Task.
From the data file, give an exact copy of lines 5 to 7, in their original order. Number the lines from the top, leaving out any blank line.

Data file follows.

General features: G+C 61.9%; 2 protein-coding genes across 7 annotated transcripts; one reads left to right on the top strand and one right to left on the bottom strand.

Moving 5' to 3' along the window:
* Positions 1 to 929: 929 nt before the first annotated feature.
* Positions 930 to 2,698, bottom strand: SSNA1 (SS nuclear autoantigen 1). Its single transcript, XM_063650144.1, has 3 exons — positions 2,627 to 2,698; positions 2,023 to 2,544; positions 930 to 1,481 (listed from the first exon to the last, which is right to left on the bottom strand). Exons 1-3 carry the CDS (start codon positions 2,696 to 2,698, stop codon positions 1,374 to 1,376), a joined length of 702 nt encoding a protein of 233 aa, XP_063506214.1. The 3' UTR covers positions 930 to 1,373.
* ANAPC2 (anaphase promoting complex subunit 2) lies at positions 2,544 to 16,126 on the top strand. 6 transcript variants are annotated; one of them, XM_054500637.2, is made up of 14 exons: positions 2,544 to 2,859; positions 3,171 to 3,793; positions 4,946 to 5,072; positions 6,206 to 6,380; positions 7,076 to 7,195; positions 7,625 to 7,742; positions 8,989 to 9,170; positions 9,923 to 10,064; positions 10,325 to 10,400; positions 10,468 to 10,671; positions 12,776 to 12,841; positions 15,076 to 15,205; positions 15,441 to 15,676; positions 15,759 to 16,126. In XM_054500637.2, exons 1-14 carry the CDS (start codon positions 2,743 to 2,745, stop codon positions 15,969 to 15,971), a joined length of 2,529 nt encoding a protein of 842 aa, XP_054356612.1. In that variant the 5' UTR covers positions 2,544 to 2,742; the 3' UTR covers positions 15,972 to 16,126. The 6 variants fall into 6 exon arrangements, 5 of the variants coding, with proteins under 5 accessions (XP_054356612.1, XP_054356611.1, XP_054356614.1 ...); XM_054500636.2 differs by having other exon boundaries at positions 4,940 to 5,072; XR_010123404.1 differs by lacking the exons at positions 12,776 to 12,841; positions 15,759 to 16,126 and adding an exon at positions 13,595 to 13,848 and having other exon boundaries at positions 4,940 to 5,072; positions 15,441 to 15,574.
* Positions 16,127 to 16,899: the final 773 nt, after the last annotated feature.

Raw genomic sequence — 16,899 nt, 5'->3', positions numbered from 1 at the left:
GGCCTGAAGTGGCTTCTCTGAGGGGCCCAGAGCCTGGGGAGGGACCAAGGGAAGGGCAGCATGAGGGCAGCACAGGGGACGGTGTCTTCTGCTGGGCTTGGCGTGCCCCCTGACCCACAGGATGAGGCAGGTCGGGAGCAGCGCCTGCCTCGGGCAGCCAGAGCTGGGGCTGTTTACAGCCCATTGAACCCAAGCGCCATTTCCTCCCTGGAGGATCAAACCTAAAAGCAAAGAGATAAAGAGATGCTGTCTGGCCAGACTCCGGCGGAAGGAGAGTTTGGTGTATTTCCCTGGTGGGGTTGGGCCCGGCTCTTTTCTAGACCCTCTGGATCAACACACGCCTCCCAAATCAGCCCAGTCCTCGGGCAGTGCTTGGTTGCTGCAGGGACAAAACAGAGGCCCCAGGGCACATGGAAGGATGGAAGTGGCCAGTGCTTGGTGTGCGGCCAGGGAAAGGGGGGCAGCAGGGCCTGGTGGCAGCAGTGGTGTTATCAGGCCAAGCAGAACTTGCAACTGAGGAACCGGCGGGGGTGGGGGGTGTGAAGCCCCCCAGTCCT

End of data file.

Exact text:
* ANAPC2 (anaphase promoting complex subunit 2) lies at positions 2,544 to 16,126 on the top strand. 6 transcript variants are annotated; one of them, XM_054500637.2, is made up of 14 exons: positions 2,544 to 2,859; positions 3,171 to 3,793; positions 4,946 to 5,072; positions 6,206 to 6,380; positions 7,076 to 7,195; positions 7,625 to 7,742; positions 8,989 to 9,170; positions 9,923 to 10,064; positions 10,325 to 10,400; positions 10,468 to 10,671; positions 12,776 to 12,841; positions 15,076 to 15,205; positions 15,441 to 15,676; positions 15,759 to 16,126. In XM_054500637.2, exons 1-14 carry the CDS (start codon positions 2,743 to 2,745, stop codon positions 15,969 to 15,971), a joined length of 2,529 nt encoding a protein of 842 aa, XP_054356612.1. In that variant the 5' UTR covers positions 2,544 to 2,742; the 3' UTR covers positions 15,972 to 16,126. The 6 variants fall into 6 exon arrangements, 5 of the variants coding, with proteins under 5 accessions (XP_054356612.1, XP_054356611.1, XP_054356614.1 ...); XM_054500636.2 differs by having other exon boundaries at positions 4,940 to 5,072; XR_010123404.1 differs by lacking the exons at positions 12,776 to 12,841; positions 15,759 to 16,126 and adding an exon at positions 13,595 to 13,848 and having other exon boundaries at positions 4,940 to 5,072; positions 15,441 to 15,574.
* Positions 16,127 to 16,899: the final 773 nt, after the last annotated feature.

Raw genomic sequence — 16,899 nt, 5'->3', positions numbered from 1 at the left: